Not from my own code; I’m not a programmer, and certainly when I started this I had basically zero programming ability. They come from a variety of sources. I emailed a number of computer poets and asked them if they would give me unpublished work. There are also a lot of free generators online. I used these and took the [resulting] poems, crediting who made it, et cetera. I also came up with a few of my own little methods that didn’t involve writing code but what they produced was nonetheless what I would define as a computational poem. For instance, if you put a sentence into Google Translate and rotate it through 150 different languages and permutations, then it degrades. That passes under my definition of what a computational poem is, so I did a few of them as well just to mix it up a bit.
It loves like a serenity around the peace
a shoulder and a hand
carrying the thicket?
A wind of smooth stones!
From her finger and her mouth magnify
veins of the earth.
The romantic wells rejected.
And you perservere like a bed.
Written by Poetry Generator
Programmed by Zackary Scholl
So a variety of different methods, then. Do you know the generation mechanisms the other generators used? Machine learning?
There are a variety of different methods. Some are simple cut-up methods: cut up and collaging. [With others] there’s a certain dictionary and set of transition rules and language rules that are coded into the computer. It then generates sentences according to those rules and within its limited dictionary. Then there are more complicated algorithms. I didn’t use any in Bot or Not that involve machine learning, but there are people starting to experiment with that. What is common is the use of Markov chains or what’s called ‘one-gram generation’. Let’s say I show the software the entire corpus of Shakespeare’s poetry. It will create a statistical model of the language; the regularity with which certain words appear in this corpus. If the computer begins with the word ‘I’, it would ask statistically: what is the most probable next word that Shakespeare would have used? The next word might be ‘shall’, and it will ask: what is, statistically, after ‘shall’, most common? That would be an example of one-gram generation – it works off one word. But it can get to bi-gram generation or nine-gram generation where it looks at the nine preceding words and then asks: if I have, “shall I compare thee to a summer’s”, what is the most likely next word? And it would be “day”. This is a really interesting trade-off. You don’t want it to emulate precisely what’s happened previously, nor do you want it to degrade Shakespeare entirely so it just sounds like random language. You try and find a sweet spot in the middle where it’s Shakespearesque, but it’s something new in Shakespeare’s voice.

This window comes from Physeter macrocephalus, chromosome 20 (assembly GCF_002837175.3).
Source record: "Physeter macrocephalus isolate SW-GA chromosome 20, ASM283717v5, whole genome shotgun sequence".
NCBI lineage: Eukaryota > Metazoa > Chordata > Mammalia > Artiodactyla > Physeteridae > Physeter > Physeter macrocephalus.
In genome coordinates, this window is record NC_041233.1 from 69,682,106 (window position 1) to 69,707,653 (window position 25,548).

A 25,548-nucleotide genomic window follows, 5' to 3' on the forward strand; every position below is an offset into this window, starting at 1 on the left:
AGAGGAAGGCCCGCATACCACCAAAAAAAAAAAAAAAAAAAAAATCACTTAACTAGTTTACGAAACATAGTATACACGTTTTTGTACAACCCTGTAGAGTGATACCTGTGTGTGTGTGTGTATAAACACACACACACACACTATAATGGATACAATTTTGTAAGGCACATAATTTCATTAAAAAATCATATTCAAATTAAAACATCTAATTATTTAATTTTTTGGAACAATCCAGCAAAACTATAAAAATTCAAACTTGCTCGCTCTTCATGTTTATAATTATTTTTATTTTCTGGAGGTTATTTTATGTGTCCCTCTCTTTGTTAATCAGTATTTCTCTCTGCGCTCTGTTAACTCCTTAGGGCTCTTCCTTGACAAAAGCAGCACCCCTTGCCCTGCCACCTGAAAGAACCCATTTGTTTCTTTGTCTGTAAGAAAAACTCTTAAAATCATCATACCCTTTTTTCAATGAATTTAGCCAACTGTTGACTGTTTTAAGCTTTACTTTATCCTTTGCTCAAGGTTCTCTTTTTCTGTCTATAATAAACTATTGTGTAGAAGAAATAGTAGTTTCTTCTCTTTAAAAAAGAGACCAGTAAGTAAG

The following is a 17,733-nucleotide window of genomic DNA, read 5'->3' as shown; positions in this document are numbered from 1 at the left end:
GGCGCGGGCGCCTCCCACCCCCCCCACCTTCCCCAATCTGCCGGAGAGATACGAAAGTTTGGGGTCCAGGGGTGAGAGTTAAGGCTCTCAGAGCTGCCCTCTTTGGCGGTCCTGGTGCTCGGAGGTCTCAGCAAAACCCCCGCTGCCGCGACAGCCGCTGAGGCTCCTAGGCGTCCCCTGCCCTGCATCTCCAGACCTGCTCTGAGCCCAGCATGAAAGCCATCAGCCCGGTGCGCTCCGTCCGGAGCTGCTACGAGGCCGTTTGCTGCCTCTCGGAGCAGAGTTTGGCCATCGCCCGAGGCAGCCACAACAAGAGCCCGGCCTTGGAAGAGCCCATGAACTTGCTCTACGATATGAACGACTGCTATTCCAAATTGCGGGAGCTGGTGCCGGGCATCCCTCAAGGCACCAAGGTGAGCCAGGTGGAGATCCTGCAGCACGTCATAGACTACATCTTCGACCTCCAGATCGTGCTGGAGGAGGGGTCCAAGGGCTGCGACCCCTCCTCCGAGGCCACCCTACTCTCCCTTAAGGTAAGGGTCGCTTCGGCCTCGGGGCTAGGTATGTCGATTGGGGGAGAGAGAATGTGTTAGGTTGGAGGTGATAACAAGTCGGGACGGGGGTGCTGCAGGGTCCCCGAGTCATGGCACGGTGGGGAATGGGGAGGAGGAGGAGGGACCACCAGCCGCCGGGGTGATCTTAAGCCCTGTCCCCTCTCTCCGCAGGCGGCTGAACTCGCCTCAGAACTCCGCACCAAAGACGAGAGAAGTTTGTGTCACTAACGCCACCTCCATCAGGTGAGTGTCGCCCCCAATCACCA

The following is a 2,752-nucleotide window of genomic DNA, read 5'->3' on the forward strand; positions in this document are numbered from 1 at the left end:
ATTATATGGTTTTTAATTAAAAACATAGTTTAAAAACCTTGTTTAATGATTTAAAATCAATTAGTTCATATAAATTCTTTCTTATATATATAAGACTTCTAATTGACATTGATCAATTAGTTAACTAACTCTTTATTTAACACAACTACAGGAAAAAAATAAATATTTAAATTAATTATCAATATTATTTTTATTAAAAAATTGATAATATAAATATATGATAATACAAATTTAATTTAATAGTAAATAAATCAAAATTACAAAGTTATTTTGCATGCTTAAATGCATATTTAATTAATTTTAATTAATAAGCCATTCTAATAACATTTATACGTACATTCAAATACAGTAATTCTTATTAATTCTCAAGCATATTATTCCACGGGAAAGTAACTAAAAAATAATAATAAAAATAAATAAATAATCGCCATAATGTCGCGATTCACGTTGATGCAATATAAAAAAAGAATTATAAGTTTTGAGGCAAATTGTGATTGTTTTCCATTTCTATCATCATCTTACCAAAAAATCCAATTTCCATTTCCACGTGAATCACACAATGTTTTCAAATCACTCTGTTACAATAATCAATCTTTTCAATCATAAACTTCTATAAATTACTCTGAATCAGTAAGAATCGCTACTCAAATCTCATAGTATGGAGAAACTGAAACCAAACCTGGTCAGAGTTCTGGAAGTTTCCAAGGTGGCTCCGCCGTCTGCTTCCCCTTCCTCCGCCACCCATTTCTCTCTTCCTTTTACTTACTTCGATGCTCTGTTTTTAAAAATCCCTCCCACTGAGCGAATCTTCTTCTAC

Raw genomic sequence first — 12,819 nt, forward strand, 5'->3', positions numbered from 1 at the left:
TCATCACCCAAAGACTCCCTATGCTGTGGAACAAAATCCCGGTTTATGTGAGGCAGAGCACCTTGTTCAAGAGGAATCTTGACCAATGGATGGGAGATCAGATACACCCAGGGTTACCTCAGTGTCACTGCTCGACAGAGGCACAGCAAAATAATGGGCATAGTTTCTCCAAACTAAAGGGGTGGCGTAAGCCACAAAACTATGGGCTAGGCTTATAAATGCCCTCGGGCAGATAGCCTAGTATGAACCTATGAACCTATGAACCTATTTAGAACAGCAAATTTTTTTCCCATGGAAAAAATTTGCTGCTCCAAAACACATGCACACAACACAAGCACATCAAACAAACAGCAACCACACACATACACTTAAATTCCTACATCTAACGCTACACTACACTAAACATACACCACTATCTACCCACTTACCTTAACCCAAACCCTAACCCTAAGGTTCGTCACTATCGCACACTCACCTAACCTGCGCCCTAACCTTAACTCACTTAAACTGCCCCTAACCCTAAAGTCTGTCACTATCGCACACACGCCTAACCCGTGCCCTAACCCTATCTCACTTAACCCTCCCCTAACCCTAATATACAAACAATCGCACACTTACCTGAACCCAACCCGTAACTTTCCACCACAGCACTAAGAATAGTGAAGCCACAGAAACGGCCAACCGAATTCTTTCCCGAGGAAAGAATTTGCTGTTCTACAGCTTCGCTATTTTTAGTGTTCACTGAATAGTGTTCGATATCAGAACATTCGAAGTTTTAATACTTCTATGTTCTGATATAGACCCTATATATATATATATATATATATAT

There are some strict rhyme schemes which are almost as generative.